doc-src/Intro/intro.tex
author berghofe
Fri May 02 16:18:49 1997 +0200 (1997-05-02)
changeset 3096 ccc2c92bb232
parent 2976 7c848e330a80
child 3127 4cc2fe62f7c3
permissions -rw-r--r--
Updated to LaTeX 2e
     1 \documentclass[12pt]{article}
     2 \usepackage{a4}
     3 
     4 \makeatletter
     5 \input{../proof.sty}
     6 \input{../iman.sty}
     7 \input{../extra.sty}
     8 \makeatother
     9 
    10 %% $Id$
    11 %% run    bibtex intro         to prepare bibliography
    12 %% run    ../sedindex intro    to prepare index file
    13 %prth *(\(.*\));          \1;      
    14 %{\\out \(.*\)}          {\\out val it = "\1" : thm}
    15 
    16 \title{Introduction to Isabelle}   
    17 \author{{\em Lawrence C. Paulson}\\
    18         Computer Laboratory \\ University of Cambridge \\[2ex]
    19         {\small{\em Electronic mail\/}: {\tt lcp@cl.cam.ac.uk}}
    20 }
    21 \makeindex
    22 
    23 \underscoreoff
    24 
    25 \setcounter{secnumdepth}{2} \setcounter{tocdepth}{2}
    26 
    27 \sloppy
    28 \binperiod     %%%treat . like a binary operator
    29 
    30 \newcommand\qeq{\stackrel{?}{\equiv}}  %for disagreement pairs in unification
    31 \newcommand{\nand}{\mathbin{\lnot\&}} 
    32 \newcommand{\xor}{\mathbin{\#}}
    33 
    34 \pagenumbering{roman} 
    35 \begin{document}
    36 \pagestyle{empty}
    37 \begin{titlepage}
    38 \maketitle 
    39 \thispagestyle{empty}
    40 \vfill
    41 {\small Copyright \copyright{} \number\year{} by Lawrence C. Paulson}
    42 \end{titlepage}
    43 
    44 \pagestyle{headings}
    45 \part*{Preface}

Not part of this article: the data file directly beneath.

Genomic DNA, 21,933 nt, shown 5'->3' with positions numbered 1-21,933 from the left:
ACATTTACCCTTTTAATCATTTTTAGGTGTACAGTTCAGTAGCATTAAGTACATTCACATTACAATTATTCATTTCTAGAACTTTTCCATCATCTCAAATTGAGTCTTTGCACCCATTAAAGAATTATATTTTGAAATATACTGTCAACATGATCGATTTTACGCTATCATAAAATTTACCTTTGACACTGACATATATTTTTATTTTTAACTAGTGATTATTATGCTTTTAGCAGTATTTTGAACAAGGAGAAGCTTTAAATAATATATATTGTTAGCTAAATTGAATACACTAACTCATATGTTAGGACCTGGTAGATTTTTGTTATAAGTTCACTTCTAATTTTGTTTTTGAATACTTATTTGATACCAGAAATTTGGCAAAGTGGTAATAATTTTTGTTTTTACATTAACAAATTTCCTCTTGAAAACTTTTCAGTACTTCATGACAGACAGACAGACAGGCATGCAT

46 \index{Isabelle!overview} \index{Isabelle!object-logics supported}
    47 Isabelle~\cite{paulson-natural,paulson-found,paulson700} is a generic theorem
    48 prover.  It has been instantiated to support reasoning in several
    49 object-logics:
    50 \begin{itemize}
    51 \item first-order logic, constructive and classical versions
    52 \item higher-order logic, similar to that of Gordon's {\sc
    53 hol}~\cite{mgordon-hol}
    54 \item Zermelo-Fraenkel set theory~\cite{suppes72}
    55 \item an extensional version of Martin-L\"of's Type Theory~\cite{nordstrom90}
    56 \item the classical first-order sequent calculus, {\sc lk}
    57 \item the modal logics $T$, $S4$, and $S43$
    58 \item the Logic for Computable Functions~\cite{paulson87}
    59 \end{itemize}
    60 A logic's syntax and inference rules are specified declaratively; this
    61 allows single-step proof construction.  Isabelle provides control
    62 structures for expressing search procedures.  Isabelle also provides
    63 several generic tools, such as simplifiers and classical theorem provers,
    64 which can be applied to object-logics.
    65 
    66 \index{ML}
    67 Isabelle is a large system, but beginners can get by with a small
    68 repertoire of commands and a basic knowledge of how Isabelle works.  Some
    69 knowledge of Standard~\ML{} is essential, because \ML{} is Isabelle's user
    70 interface.  Advanced Isabelle theorem proving can involve writing \ML{}
    71 code, possibly with Isabelle's sources at hand.  My book
    72 on~\ML{}~\cite{paulson91} covers much material connected with Isabelle,
    73 including a simple theorem prover.  Users must be familiar with logic as
    74 used in computer science; there are many good
    75 texts~\cite{galton90,reeves90}.
    76 
    77 \index{LCF}